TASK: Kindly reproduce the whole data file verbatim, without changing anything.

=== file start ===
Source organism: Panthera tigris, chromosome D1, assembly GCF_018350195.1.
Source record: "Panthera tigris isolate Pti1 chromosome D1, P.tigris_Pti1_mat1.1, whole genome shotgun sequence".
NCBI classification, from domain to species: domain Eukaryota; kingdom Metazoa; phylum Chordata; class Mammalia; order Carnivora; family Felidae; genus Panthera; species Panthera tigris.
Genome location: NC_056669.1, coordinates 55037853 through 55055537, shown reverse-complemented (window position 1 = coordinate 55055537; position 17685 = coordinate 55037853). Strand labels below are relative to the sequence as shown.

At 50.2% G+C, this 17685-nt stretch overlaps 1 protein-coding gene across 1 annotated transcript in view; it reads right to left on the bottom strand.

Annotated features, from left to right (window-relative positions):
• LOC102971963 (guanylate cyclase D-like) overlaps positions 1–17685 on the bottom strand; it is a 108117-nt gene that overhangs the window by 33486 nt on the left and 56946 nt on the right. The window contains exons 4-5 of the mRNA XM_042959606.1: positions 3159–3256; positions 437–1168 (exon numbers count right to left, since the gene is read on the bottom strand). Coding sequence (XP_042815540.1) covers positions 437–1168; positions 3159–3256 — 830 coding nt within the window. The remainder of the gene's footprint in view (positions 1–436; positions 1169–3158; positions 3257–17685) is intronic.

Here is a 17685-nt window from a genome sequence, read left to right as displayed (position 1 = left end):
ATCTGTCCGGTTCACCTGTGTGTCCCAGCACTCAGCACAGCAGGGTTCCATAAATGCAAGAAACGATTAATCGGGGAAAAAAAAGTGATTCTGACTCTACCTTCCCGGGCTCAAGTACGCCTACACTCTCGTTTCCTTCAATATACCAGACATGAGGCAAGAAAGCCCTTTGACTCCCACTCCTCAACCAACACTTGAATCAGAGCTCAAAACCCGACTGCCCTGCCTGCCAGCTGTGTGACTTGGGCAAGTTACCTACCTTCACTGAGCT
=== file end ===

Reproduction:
Source organism: Panthera tigris, chromosome D1, assembly GCF_018350195.1.
Source record: "Panthera tigris isolate Pti1 chromosome D1, P.tigris_Pti1_mat1.1, whole genome shotgun sequence".
NCBI classification, from domain to species: domain Eukaryota; kingdom Metazoa; phylum Chordata; class Mammalia; order Carnivora; family Felidae; genus Panthera; species Panthera tigris.
Genome location: NC_056669.1, coordinates 55037853 through 55055537, shown reverse-complemented (window position 1 = coordinate 55055537; position 17685 = coordinate 55037853). Strand labels below are relative to the sequence as shown.

At 50.2% G+C, this 17685-nt stretch overlaps 1 protein-coding gene across 1 annotated transcript in view; it reads right to left on the bottom strand.

Annotated features, from left to right (window-relative positions):
• LOC102971963 (guanylate cyclase D-like) overlaps positions 1–17685 on the bottom strand; it is a 108117-nt gene that overhangs the window by 33486 nt on the left and 56946 nt on the right. The window contains exons 4-5 of the mRNA XM_042959606.1: positions 3159–3256; positions 437–1168 (exon numbers count right to left, since the gene is read on the bottom strand). Coding sequence (XP_042815540.1) covers positions 437–1168; positions 3159–3256 — 830 coding nt within the window. The remainder of the gene's footprint in view (positions 1–436; positions 1169–3158; positions 3257–17685) is intronic.

Here is a 17685-nt window from a genome sequence, read left to right as displayed (position 1 = left end):
ATCTGTCCGGTTCACCTGTGTGTCCCAGCACTCAGCACAGCAGGGTTCCATAAATGCAAGAAACGATTAATCGGGGAAAAAAAAGTGATTCTGACTCTACCTTCCCGGGCTCAAGTACGCCTACACTCTCGTTTCCTTCAATATACCAGACATGAGGCAAGAAAGCCCTTTGACTCCCACTCCTCAACCAACACTTGAATCAGAGCTCAAAACCCGACTGCCCTGCCTGCCAGCTGTGTGACTTGGGCAAGTTACCTACCTTCACTGAGCT